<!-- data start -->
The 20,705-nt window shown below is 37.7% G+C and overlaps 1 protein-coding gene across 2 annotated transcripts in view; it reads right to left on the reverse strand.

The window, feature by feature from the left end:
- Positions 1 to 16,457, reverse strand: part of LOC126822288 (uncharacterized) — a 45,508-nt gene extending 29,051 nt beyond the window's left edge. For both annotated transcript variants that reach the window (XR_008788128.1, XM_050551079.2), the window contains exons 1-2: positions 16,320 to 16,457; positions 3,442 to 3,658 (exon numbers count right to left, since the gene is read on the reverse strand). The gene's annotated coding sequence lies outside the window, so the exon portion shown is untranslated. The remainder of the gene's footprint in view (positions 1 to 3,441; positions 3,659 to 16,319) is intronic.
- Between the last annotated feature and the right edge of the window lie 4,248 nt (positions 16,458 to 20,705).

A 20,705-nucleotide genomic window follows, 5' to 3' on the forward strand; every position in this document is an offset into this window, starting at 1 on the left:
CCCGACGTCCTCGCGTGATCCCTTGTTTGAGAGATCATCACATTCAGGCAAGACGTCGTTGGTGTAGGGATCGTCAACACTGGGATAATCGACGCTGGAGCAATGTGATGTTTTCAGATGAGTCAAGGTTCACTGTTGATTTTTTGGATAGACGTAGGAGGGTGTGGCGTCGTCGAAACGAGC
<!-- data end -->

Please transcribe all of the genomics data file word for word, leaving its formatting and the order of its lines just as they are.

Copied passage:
The 20,705-nt window shown below is 37.7% G+C and overlaps 1 protein-coding gene across 2 annotated transcripts in view; it reads right to left on the reverse strand.

The window, feature by feature from the left end:
- Positions 1 to 16,457, reverse strand: part of LOC126822288 (uncharacterized) — a 45,508-nt gene extending 29,051 nt beyond the window's left edge. For both annotated transcript variants that reach the window (XR_008788128.1, XM_050551079.2), the window contains exons 1-2: positions 16,320 to 16,457; positions 3,442 to 3,658 (exon numbers count right to left, since the gene is read on the reverse strand). The gene's annotated coding sequence lies outside the window, so the exon portion shown is untranslated. The remainder of the gene's footprint in view (positions 1 to 3,441; positions 3,659 to 16,319) is intronic.
- Between the last annotated feature and the right edge of the window lie 4,248 nt (positions 16,458 to 20,705).

A 20,705-nucleotide genomic window follows, 5' to 3' on the forward strand; every position in this document is an offset into this window, starting at 1 on the left:
CCCGACGTCCTCGCGTGATCCCTTGTTTGAGAGATCATCACATTCAGGCAAGACGTCGTTGGTGTAGGGATCGTCAACACTGGGATAATCGACGCTGGAGCAATGTGATGTTTTCAGATGAGTCAAGGTTCACTGTTGATTTTTTGGATAGACGTAGGAGGGTGTGGCGTCGTCGAAACGAGC